|The proud graduates of a previous workshop|
display their certificates.
“I like what I write to be meaningful,” she told me. She recently did a short non-fiction book about the causes and prevention of child sex abuse.
“This could be effective as a story,” friends told her.
So in our workshop Anna worked on a story of a fourteen-year-old, abused by her step-father. The girl now sees his eyes turning toward the younger sister she wants to protect. The idea is to expose the symptoms of child-sexual abuse and explore options for escape in a Kenyan context. The old writing exercise of thinking about what is in your character’s pockets led to a business card of someone who frequents the restaurant where the step-father waits tables. He hopes this man will finance his dream of setting up his own food business, but if the truth of what the step-father has done comes out, the deal will be off.
Another workshop participant, Shaleen, is not a romance writer. She doesn’t even READ romance, but a publisher who had seen some of her work in a local children’s magazine sent her guidelines, asking her to consider writing a romance set in Kenya with Kenyan characters for a closely-defined, urban, black, middle-class, female audience. When a publisher approaches you, well, it’s worth taking a good look even if you have never considered romance before. Anna brought Shaleen several romance novels from a used bookseller on the street, and we plunged into developing an idea Shaleen can take to the publisher, complete with the masquerade ball Shaleen is scheduled to attend next month.
|Workshop participants |
critique one another's work.
Not everyone who would have liked to participate was able to get off work. Saturday afternoon James dropped by to talk. He writes and produces children’s television programs, but his passion is books, not TV. In fact, his boss has allowed him to produce a popular program on children’s books and reading that is seen all over East Africa. On the side, James has begun going into the juvenile prison to promote reading and literacy among 12- to 17-year-old boys awaiting trial—some of them for years. He is passionate about God, books and at-risk kids. With his lively sense of humor, I encouraged James to think about writing books for the boys he works with.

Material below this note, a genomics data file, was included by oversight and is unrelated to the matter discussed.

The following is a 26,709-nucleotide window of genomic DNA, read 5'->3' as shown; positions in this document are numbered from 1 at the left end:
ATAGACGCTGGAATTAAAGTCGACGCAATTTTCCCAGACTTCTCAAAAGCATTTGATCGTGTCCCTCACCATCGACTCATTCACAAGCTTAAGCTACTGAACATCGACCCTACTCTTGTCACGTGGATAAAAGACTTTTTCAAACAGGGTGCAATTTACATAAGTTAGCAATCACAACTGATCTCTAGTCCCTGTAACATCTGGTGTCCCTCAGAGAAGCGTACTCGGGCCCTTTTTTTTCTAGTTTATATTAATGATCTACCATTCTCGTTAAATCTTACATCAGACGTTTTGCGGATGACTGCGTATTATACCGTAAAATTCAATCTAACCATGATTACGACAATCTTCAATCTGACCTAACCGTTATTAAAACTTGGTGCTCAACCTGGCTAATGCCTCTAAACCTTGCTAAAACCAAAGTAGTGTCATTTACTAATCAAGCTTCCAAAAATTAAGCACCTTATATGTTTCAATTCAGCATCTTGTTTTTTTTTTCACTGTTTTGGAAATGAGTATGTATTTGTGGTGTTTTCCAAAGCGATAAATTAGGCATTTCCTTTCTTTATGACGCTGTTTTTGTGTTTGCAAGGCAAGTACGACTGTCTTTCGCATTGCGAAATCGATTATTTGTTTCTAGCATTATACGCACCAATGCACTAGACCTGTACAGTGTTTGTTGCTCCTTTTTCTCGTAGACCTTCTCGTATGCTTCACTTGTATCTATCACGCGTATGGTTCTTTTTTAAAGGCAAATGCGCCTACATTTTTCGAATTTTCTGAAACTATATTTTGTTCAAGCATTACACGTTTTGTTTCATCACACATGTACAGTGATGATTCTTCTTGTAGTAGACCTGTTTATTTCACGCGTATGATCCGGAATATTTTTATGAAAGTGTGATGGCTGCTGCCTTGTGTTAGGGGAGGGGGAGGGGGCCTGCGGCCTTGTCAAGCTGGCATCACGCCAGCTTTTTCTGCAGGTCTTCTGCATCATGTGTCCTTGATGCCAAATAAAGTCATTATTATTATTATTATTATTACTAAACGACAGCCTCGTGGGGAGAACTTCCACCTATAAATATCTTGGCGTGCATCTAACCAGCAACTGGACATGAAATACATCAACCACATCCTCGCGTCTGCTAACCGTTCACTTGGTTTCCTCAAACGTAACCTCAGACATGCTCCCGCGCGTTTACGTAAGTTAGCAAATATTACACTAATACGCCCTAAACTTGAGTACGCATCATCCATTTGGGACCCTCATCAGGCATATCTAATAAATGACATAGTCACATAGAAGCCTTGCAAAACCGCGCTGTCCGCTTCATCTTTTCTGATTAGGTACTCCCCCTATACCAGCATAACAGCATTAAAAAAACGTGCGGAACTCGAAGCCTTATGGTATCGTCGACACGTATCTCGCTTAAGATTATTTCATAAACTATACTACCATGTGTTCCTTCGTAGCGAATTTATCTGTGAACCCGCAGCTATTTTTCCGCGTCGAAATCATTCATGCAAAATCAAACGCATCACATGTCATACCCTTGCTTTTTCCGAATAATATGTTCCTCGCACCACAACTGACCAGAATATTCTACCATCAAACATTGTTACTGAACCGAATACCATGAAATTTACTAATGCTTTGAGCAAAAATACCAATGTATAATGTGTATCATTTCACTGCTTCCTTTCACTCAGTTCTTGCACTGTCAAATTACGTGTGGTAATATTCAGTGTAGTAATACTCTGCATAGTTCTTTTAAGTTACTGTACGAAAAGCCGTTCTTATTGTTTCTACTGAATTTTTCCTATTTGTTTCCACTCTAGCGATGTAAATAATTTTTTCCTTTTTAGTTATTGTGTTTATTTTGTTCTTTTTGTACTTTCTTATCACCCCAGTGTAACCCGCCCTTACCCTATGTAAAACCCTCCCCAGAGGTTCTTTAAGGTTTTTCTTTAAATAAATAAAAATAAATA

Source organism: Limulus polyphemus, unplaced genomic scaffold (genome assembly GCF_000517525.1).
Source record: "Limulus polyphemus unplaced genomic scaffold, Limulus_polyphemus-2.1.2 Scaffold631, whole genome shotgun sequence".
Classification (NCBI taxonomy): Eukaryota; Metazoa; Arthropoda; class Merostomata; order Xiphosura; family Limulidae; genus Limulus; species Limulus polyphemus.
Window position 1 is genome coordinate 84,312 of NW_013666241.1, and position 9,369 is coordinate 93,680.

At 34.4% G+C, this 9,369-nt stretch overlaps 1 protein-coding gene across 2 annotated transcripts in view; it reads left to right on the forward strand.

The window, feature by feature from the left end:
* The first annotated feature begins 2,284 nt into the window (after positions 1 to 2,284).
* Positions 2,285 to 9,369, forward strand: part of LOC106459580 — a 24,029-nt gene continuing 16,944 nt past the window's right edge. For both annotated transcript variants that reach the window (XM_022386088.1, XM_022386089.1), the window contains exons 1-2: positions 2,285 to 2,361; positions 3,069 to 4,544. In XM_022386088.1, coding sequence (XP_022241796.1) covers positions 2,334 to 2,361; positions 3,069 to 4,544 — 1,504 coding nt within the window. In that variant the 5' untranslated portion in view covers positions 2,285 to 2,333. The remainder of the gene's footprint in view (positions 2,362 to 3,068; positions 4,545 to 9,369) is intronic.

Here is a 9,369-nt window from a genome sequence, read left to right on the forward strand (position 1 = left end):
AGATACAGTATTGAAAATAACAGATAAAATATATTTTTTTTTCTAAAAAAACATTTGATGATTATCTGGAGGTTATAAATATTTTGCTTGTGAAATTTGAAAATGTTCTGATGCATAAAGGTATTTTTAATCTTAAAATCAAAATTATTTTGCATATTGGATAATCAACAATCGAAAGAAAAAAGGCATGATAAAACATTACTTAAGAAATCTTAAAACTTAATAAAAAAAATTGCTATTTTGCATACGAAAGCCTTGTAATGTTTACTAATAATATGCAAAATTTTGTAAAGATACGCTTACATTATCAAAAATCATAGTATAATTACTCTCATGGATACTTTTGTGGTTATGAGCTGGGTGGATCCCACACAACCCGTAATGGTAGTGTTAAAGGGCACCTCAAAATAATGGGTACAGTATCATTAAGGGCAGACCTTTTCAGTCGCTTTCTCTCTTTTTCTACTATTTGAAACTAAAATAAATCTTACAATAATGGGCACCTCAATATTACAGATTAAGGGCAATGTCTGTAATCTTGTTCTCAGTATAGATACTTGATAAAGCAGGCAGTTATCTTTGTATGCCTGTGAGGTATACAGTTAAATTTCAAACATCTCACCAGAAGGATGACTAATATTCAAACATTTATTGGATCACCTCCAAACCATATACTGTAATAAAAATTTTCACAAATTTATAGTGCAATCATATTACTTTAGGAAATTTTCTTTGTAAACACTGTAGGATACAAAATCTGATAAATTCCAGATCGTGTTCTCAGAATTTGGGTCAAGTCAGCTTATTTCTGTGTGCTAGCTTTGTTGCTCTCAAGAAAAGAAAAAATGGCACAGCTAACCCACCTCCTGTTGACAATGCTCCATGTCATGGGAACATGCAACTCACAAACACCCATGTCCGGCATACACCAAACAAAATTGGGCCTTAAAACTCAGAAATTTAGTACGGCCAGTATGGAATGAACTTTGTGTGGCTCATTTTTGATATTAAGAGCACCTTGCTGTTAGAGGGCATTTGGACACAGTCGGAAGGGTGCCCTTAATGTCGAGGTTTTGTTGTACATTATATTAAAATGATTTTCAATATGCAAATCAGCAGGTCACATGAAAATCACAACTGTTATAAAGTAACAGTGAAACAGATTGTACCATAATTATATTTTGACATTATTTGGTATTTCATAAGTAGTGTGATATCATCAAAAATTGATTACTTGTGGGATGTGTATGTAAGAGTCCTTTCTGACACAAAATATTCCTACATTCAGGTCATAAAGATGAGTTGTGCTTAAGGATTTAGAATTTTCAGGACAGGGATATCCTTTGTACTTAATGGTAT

“Some writers I know put pictures of real children over their desks,” I told him. “They tell themselves, ‘That is who I’m writing for’.”
His eyes got big. “Yes! I can do that!”
Bookstores and street stalls are thriving in Kenya. Kindle makes it easy to download the latest Western titles. Although they aren’t cheap, the price is better than paying for international shipping. (Kenya has the forethought not to charge duty on books.) But, as in other regions of the world, readers hunger for books about characters just like themselves. Who knows? Someday you may be downloading the work of one of these enthusiastic Kenyan writers to your own e-reader.
LeAnne Hardy has lived in six countries on four continents. This was her fifth writing workshop in Kenya. She wrote about a previous workshop on this blog. Read about her Not-So-Ordinary World and discover the international settings of her books at www.leannehardy.net .